Service-enriched condos are emerging as the latest niche in seniors housing. Developers and investors are dabbling in for-sale residential product to capture a bigger slice of the mature market, though, experts say, condos won't replace rentals as the primary seniors housing model.
"A certain segment of seniors feels that homeownership is important," says Bob Gawronski, vice president of development at Chicago-based Senior Lifestyle Corp. "Moving to a rental apartment is not an option for them." Senior Lifestyle, which has 41 communities in nine states and over 4,200 residents, has two condominium projects now under way.
Of course, the condo's main benefit is that the owner gains from appreciation at resale. But seniors-only condominiums are different from conventional ones. Condos for seniors usually target the well heeled, and, of course, the buildings are age-restricted. Residents must be age 55 or older.
Another key difference: services. These typically include meals, housekeeping and transportation — the add-ons usually only found at upscale rental buildings. Monthly building assessments cover services, or residents pay as they go.
Condo developments for seniors feature anywhere from about 50 to 200 units. Prices start at about $200,000 and go as high as $2 million in some locations. Monthly fees, depending on the services included, range from about $500 to $4,000.
Tracking the market
The number of seniors-only condo projects hasn't been tracked, though the National Investment Center for the Seniors Housing and Care Industry (NIC) has plans to do so, according to NIC research director Michael Hargrave. He figures about 30 to 40 condo projects are currently under construction.
Giant assisted-living facility owner Sunrise Senior Living Inc. (NYSE:SRZ) is developing several condo projects. Another 10 are in the pipeline. The projects are located in major metro areas in California, Michigan, Virginia, Maryland and Florida. Most of the buildings are being marketed under the brand name “The Sterling.”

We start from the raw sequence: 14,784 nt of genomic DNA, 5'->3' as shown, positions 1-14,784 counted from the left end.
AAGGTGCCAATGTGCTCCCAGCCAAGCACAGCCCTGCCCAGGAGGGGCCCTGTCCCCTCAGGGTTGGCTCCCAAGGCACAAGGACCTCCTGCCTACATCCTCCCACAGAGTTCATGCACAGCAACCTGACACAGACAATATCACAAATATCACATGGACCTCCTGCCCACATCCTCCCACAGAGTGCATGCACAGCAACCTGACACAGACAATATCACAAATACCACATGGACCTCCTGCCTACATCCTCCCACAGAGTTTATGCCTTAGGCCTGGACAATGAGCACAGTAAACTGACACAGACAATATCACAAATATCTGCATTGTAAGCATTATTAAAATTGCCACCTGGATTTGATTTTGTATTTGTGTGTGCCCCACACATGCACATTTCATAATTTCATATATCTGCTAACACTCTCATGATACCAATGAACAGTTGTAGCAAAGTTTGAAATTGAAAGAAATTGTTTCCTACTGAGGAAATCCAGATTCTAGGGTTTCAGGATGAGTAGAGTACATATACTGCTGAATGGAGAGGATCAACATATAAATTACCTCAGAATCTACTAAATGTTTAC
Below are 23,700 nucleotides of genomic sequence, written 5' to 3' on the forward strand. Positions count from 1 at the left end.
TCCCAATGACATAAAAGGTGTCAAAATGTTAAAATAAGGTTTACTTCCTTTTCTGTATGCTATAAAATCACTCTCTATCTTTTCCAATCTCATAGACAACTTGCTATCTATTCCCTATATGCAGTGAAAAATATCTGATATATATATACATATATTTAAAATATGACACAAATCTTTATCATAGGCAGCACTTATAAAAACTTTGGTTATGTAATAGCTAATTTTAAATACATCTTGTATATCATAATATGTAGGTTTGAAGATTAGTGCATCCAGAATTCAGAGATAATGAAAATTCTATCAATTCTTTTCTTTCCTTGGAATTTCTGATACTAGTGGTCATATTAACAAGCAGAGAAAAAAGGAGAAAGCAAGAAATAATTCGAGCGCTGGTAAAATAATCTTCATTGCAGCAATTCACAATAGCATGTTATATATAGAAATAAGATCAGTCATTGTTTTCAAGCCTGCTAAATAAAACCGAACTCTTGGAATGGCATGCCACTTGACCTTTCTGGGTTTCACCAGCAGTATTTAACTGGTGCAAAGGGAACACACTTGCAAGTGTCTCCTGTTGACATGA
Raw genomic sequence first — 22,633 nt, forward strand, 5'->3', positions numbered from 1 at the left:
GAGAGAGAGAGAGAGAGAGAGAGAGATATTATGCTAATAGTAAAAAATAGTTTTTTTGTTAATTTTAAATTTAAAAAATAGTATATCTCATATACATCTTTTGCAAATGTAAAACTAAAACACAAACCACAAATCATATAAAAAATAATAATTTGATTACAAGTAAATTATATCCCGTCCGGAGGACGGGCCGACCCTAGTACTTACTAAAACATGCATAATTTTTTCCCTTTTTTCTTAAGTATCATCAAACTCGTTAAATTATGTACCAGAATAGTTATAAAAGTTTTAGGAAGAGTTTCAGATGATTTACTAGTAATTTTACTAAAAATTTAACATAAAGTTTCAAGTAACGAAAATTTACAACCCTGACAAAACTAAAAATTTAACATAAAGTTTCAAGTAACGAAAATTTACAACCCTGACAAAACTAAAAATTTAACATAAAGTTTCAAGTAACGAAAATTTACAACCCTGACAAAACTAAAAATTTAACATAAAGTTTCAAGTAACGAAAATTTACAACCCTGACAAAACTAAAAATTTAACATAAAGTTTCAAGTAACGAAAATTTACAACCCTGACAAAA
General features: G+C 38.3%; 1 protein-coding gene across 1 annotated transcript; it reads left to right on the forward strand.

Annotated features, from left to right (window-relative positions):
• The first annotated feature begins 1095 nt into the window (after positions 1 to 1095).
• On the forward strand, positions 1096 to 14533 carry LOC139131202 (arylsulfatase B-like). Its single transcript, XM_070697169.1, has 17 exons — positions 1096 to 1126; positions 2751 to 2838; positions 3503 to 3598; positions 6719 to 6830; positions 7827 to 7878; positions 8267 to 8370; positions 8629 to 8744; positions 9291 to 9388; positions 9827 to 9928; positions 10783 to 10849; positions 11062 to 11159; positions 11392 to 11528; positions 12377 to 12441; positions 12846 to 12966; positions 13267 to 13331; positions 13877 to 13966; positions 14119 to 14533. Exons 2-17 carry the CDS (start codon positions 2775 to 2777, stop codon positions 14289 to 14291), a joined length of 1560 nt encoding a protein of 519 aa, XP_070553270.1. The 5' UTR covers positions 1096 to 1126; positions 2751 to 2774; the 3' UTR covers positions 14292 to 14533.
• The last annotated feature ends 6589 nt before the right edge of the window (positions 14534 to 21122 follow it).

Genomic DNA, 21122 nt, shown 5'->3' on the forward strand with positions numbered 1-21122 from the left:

"There is significant demand for many different housing concepts, and [the condo] is one," says Phil Downey, senior vice president of strategy and research at Sunrise in McLean, Va. Sunrise has two condo formulas: full-service; and what the company calls its condo for life.
The full-service building offers services similar to those found at continuing care communities, including meals, housekeeping and even assisted living care. The condo for life features a limited-service package. Meals and housekeeping are provided, but on-site assisted living is not.
"The service component is a big part of the value," says Downey. "If someone was looking just for a condo, [he] wouldn't come to our buildings." The condo-for-life buildings, slated for urban and suburban in-fill sites, feature about 120 units. The full-service condos are somewhat larger properties with about 170 units. At Fox Hill, the Sunrise project in Bethesda, Md., prices per unit range from the mid-$400,000s to $1.5 million.
After the units are sold, Sunrise retains ownership of community space and the assisted living component. "Sunrise remains the operator of the building," notes Downey. He explains that the condo association is structured to make it difficult to remove Sunrise as the property manager. "People are buying the Sunrise name."
Condos as an investment
At Senior Lifestyle, condos are part of a short-term investment strategy, in contrast to the company's rental apartments, which are held for up to 30 years, Gawronski says. "The condos allow us to get a quicker return and access other investors."
Also, the condo projects sit adjacent to rental buildings where condo residents can purchase services. "We can capture service income that way," says Gawronski.
But condos don't work everywhere. "Location is a wild card," admits Gawronski. "What works in one community may not work in another." In one Chicago neighborhood, it took time to educate consumers about the service-enriched condo concept, he explains.
Where's the trend headed? Expect more condos, but, experts say, it may take time for the idea to catch on. "The jury is still out on condos with services," says Derrick C. Dagan, research analyst at Nashville-based Avondale Partners LLC. "It's something developers are trying out."